Major Winters Statue to be Erected Despite Family’s Disapproval


On July 18th, 2013, the Lancaster Online wrote a story about a local war hero, Major Richard Winters, is having a statue erected in his honor in Ephrata; although, Winters’ family does not want the project to move forward.

 Scott Shelley and Rebecca Gallagher, co-chairs to the Winters Leadership Memorial Committee, wrote a letter to Lancaster Newspapers and stated that the objections from the family was a “troubling controversy.”

“The committee admits that we proceeded on this project without consulting the family, an oversight we deeply regret,” the letter states.

“However, we agree with the sentiment that Major Winters is now a public figure. He doesn’t belong to any individual — he belongs to the American people.”

Jill Peckelun, Major Winters daughter, said that she was “certainly disappointed” by the committee’s decision to continue forward.

“We’re not planning on doing anything more about it,” she said. “I have some personal peace because we expressed our point of view. But we can’t control the actions of other people.”

Previously, Peckelun had stated that her father was a very private man who would not want a statue erected of himself in his home town. She also stated that the money being spent on the project would be better used for helping veterans.

“Putting a statue up is not the only way to honor a man,” she said Thursday.

“We feel the best way to honor our father is to pass it forward, to give the attention to the veterans who are alive today. … Clearly, that is not what they have chosen to do.”

Peckelun stated that she has not discussed the project with the members of the statue committee. She did say she received an email from Gallagher expressing the desire to meet with the family.

“There has been enough going on that we decided to not talk about it further as a family,” Peckelun said.

Ephrata native, Major Winters commanded Easy Company when the 101st Airborne Division had parachuted into Normandy on D-Day in June, 1944. His experiences were featured in a book and on the series “Band of Brothers” that ran on HBO.

Winters passed in 2011, two years after he gave his blessing to a statue in St. Marie du Mont in France near the spot where his company landed. Though the statue resembles him, it is to honor all the men who led the charge on D-Day.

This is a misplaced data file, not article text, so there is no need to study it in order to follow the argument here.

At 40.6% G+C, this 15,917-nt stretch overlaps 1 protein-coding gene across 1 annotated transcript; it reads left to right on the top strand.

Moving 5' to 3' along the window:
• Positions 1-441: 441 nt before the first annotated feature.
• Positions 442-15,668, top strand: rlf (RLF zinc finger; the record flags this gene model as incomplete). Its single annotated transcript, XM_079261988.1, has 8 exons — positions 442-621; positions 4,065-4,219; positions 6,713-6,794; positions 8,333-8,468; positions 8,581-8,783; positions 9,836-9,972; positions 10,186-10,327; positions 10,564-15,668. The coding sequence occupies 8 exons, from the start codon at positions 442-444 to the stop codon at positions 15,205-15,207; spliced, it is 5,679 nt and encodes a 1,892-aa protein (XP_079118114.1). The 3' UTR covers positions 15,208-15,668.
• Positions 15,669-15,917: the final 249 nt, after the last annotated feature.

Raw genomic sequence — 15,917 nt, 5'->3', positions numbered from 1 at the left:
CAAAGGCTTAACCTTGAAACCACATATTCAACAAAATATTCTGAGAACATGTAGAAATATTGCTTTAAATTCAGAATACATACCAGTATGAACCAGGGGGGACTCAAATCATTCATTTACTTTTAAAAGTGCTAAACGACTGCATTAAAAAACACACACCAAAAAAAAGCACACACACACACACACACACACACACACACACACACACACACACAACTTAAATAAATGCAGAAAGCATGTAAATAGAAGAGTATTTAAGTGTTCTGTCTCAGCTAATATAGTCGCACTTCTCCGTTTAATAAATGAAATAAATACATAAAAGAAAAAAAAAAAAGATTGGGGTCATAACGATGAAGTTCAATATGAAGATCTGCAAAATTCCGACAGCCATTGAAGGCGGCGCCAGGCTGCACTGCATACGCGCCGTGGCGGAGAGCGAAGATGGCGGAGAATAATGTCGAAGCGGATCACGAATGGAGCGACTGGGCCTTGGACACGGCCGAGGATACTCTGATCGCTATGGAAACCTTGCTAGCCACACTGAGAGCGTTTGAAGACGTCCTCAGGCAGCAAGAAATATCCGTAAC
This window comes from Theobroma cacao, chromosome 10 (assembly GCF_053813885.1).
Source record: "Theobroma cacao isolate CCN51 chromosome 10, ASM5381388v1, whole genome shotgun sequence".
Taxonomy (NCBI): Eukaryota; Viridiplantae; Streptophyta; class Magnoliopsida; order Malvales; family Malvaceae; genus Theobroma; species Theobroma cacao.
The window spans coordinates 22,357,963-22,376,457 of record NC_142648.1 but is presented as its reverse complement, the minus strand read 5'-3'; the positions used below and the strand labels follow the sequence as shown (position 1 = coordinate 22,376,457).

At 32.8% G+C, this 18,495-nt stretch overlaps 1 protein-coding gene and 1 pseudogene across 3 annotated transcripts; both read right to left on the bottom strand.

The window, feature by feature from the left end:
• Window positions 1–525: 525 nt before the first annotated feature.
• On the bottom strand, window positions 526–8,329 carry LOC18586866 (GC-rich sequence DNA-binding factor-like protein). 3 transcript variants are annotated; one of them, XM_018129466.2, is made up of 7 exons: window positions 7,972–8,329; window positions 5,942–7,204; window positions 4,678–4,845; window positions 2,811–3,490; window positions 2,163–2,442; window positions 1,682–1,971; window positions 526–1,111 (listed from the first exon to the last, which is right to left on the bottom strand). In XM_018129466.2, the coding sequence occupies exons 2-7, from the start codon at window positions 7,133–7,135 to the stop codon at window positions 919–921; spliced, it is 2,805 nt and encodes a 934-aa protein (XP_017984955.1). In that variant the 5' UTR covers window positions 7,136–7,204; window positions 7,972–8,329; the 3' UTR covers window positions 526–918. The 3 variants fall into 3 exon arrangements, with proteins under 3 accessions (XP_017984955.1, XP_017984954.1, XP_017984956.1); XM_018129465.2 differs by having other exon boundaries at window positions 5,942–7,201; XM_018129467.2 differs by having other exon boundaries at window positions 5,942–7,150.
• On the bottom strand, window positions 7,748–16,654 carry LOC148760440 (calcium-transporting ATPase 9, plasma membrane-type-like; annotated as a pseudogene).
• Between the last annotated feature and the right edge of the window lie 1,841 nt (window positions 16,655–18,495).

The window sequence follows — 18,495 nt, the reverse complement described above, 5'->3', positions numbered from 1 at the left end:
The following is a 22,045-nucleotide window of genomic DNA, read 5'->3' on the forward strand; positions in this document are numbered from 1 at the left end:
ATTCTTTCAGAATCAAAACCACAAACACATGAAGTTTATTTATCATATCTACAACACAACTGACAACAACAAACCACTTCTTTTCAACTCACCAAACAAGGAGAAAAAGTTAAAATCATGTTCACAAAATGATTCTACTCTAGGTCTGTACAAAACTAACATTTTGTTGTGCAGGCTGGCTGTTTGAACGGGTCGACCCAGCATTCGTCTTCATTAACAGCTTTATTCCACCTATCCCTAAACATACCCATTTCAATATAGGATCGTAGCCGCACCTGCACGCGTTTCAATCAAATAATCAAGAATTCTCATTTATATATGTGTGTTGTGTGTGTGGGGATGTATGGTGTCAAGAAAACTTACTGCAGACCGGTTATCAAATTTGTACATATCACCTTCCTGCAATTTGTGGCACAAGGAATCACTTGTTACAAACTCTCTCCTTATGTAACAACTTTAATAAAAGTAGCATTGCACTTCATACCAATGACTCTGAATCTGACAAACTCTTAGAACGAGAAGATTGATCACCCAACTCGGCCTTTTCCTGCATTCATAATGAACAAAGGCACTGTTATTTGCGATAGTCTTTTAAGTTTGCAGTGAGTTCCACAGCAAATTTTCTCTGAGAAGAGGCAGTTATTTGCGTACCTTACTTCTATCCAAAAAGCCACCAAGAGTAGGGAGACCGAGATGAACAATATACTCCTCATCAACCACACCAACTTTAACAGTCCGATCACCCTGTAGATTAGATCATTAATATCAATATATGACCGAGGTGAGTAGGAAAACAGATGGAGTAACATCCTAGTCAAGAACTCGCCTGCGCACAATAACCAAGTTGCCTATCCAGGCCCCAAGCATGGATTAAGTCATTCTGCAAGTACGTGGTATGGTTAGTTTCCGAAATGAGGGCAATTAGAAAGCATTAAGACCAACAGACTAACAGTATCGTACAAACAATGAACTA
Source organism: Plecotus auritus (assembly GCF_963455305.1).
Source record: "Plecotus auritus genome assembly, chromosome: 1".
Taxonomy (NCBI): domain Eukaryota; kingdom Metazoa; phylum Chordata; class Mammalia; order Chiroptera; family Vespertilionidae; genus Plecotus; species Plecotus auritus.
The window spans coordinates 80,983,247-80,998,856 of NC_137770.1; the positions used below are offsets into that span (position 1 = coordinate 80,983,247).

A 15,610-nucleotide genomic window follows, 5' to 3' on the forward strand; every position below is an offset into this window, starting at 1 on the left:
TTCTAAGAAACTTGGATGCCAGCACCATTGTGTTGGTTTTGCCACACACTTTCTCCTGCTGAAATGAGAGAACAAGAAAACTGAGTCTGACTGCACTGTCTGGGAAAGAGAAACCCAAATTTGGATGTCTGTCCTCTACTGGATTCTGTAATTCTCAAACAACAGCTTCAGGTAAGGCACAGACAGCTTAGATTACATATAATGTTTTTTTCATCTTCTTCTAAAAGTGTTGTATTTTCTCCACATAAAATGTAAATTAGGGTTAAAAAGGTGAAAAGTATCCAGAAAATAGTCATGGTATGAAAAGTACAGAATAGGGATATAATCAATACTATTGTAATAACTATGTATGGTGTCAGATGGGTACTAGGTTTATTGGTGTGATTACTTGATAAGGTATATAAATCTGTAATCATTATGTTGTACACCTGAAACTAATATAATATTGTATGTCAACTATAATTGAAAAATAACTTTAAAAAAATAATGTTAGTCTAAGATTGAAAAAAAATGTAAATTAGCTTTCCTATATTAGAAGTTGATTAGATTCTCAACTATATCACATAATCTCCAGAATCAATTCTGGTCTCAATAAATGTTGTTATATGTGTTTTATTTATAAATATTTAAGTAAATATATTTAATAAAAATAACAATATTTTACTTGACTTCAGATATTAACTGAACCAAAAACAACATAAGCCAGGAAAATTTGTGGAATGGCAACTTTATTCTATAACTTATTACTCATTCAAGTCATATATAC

When the 1,000 pound, 13 food tall bronze statue was unveiled in June, 2012, the statue’s sculptor, Stephen Spears, offered to create a replica for Ephrata.

The Winters Leadership Memorial Committee was formed by the citizens of Ephrata and they managed to raise $350,000 for the purchase, installation, and upkeep of the statue.

The Ephrata Borough Council gave the committee permission to put the statue at the beginning of the Major Richard D. Winters Memorial Trail, a rail-trail that was named in his honor.

The letter that Shelley and Gallagher sent in to the Lancaster stated that Winters “has come to represent good character, honor, integrity and leadership. … Where better to erect a replica of this monument than in the place Major Winters considered his hometown, and in his boyhood neighborhood?”

Tim Gray, the Chairman of the WWII Foundation which also orchestrated the Winters Statue in Normandy, also opposes the Ephrata installation.

Gray argued that Major Winters agreed to the Normandy monument upon the condition that there wouldn’t be a duplicate ever made of the statue.

Shelley and Gallagher dismissed the claim in their letter.

“Since that allegation arose, we have seen the documents concerning the statue that passed back and forth between the sculptor, the monument’s sponsor and the Winters family, and while a number of stipulations were made in writing, in none is there even the slightest mention that the Normandy monument was to be the one and only,” they state.

“Was the agreement verbal between the sponsor and Major Winters? Perhaps, but there is no way we can verify it.”

The community services committee for Ephrata Borough had discussed the issue on July 11th but they decided not to rescind the council’s permission to install the statue on borough property. The final decision was in the hands of the citizens group.

“After weighing all the factors, the committee has decided to proceed with the project,” Shelley and Gallagher wrote.

“It will be no simple task to raise the money for this worthy cause, but we feel it’s important to embrace Major Winters’ desire that the leadership monument represent more than just one man. It’s a sentiment that’s important to Americans who see this statue as a representation of their grandfather, father, uncle, son — or even of the person they want to be. Too few can travel to Normandy. We hope to make this symbol accessible to the people it matters to most.

“We firmly believe that this physical symbol to Major Winters’, and all leaders on D-Day’s, legacy of strength, integrity and character, deserves to be here in America, and should be shared with all Americans. That’s what we of the monument committee hope to achieve.”

Evette Champion

Evette Champion is one of the authors writing for WAR HISTORY ONLINE